The BMA’s conference in York today was met with protests against proposals to charge patients for appointments. Many delegates voiced their concerns, too, at the risk charges would pose to our nation’s health. Fears were voiced about patients putting off trips to the doctor until conditions have worsened, costing more in the long term. And the need to tackle tax dodging was raised as a response to questions about a lack of money.
Not only did local media cover the protest, but several delegates wanted photos for newsletters that go to local surgeries. GP magazine was also keen to cover the action. One common suggestion from delegates was that the motion was merely meant to start a debate about greater funding. But those taking part in the protest were clear that this was a dangerous tactic to use whilst the health industry circles the NHS like vultures looking for any possible way to make money. It’s been suggested that the bureaucracy could cost more than the charges would make.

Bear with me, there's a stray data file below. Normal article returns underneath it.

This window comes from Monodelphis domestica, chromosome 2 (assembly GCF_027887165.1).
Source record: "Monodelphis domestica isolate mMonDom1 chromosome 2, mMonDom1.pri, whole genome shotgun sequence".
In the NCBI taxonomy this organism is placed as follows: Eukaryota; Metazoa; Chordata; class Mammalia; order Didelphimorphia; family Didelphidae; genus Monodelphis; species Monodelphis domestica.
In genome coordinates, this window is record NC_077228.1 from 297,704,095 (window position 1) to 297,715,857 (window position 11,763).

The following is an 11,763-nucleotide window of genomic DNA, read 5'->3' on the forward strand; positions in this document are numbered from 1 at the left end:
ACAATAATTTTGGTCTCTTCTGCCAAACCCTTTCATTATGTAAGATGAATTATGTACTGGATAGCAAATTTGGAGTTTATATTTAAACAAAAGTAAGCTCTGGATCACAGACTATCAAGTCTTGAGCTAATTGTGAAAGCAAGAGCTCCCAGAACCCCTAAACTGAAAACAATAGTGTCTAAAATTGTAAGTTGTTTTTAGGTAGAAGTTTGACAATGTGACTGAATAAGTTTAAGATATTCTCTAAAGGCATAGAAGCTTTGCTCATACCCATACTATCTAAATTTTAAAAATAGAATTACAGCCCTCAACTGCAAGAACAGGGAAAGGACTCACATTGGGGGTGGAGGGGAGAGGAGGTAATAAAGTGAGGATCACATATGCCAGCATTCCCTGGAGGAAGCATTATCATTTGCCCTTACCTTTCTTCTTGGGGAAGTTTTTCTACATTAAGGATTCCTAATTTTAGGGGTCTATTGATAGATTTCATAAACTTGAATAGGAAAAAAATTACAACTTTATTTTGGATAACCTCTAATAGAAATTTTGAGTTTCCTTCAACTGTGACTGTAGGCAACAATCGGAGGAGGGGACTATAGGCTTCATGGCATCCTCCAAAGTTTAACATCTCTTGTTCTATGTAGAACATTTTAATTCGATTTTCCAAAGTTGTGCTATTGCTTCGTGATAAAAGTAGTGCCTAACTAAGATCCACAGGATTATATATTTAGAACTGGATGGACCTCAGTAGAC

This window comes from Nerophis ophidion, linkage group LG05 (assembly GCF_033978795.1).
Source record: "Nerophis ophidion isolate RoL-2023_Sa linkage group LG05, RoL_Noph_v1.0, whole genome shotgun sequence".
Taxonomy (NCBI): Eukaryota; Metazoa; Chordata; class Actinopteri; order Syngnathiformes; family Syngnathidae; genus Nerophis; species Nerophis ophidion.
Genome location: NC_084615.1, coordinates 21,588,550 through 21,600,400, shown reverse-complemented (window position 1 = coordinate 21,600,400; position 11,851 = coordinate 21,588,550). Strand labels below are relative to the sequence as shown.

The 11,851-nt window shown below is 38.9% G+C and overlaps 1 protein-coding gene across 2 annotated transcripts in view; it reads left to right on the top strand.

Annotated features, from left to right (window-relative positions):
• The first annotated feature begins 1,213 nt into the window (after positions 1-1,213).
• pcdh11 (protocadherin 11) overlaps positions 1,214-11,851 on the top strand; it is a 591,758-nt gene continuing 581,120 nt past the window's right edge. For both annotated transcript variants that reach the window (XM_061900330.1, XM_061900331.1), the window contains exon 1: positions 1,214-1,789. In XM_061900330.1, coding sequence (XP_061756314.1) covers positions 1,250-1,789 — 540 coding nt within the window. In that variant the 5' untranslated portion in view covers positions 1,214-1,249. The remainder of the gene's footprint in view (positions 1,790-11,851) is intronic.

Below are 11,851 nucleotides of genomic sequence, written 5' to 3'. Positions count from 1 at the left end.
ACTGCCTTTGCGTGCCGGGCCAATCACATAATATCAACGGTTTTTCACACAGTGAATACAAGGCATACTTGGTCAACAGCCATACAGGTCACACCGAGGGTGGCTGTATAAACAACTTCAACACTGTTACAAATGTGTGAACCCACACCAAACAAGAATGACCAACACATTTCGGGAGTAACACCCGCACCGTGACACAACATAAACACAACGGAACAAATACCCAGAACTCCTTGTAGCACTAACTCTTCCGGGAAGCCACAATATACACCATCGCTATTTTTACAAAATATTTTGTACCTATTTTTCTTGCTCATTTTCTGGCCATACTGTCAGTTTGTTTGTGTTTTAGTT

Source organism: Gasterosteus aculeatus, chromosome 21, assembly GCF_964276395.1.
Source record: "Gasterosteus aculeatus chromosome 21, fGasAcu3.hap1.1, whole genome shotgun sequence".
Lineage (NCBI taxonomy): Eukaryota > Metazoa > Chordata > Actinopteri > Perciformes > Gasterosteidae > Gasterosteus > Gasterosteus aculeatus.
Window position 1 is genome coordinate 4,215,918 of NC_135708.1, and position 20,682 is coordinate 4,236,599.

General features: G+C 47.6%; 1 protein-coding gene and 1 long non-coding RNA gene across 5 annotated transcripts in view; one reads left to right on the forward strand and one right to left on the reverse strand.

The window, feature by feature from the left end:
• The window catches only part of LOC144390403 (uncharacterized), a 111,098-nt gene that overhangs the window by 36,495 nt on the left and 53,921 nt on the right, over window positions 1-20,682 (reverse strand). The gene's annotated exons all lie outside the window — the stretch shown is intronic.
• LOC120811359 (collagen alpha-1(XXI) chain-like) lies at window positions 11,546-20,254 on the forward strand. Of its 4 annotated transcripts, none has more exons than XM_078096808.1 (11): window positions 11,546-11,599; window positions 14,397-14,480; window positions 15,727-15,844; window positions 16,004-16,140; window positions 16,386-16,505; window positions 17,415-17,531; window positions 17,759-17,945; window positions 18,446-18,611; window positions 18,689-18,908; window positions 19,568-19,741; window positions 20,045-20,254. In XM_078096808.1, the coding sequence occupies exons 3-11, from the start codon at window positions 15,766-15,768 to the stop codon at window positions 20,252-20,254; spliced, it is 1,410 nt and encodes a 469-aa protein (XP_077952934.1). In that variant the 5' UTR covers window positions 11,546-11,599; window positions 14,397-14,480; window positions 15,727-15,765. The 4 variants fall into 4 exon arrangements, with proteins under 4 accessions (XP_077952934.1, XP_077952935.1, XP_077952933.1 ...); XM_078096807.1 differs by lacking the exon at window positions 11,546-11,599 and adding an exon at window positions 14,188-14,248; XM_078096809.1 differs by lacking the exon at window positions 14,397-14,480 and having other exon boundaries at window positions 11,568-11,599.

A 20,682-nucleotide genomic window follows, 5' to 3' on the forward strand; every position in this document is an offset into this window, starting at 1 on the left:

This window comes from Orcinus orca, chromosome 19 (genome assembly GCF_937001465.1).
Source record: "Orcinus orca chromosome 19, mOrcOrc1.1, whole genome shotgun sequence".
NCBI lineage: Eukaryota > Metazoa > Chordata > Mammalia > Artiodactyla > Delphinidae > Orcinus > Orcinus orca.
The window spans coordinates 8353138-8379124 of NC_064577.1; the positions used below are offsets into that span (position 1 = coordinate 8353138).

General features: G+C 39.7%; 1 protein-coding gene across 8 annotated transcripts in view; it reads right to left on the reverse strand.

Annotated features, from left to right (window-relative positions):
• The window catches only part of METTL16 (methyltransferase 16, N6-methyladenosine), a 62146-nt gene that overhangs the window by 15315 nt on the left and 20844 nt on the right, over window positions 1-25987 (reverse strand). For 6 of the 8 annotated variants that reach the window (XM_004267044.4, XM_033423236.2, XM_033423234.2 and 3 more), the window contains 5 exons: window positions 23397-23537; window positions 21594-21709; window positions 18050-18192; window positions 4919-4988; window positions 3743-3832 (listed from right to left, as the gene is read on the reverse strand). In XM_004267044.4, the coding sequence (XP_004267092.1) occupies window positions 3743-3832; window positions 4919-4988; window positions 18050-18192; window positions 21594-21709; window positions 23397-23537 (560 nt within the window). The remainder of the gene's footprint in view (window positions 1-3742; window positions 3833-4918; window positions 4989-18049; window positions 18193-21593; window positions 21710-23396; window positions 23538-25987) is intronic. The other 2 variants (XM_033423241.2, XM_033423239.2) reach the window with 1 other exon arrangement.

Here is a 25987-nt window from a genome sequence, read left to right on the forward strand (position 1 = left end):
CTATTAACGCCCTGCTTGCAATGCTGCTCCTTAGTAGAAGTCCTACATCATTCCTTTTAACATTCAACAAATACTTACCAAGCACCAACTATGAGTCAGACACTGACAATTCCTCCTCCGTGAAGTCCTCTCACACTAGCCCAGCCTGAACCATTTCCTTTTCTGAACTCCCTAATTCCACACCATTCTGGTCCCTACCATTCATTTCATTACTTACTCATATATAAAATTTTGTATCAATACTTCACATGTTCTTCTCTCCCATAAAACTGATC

Results are now in from the debate, and the proposal was defeated by 224 votes to 59. Whilst its a welcome and emphatic defeat, 20% support for charging at a conference that represents 40,000 GPs is a worry. Many thanks to Dr David Wrigley for the results – twitter reports that he used his speech to describe the motion as “Toxic” and state “There is no financial crisis. Politicians are lying, softening up for privatisation”.
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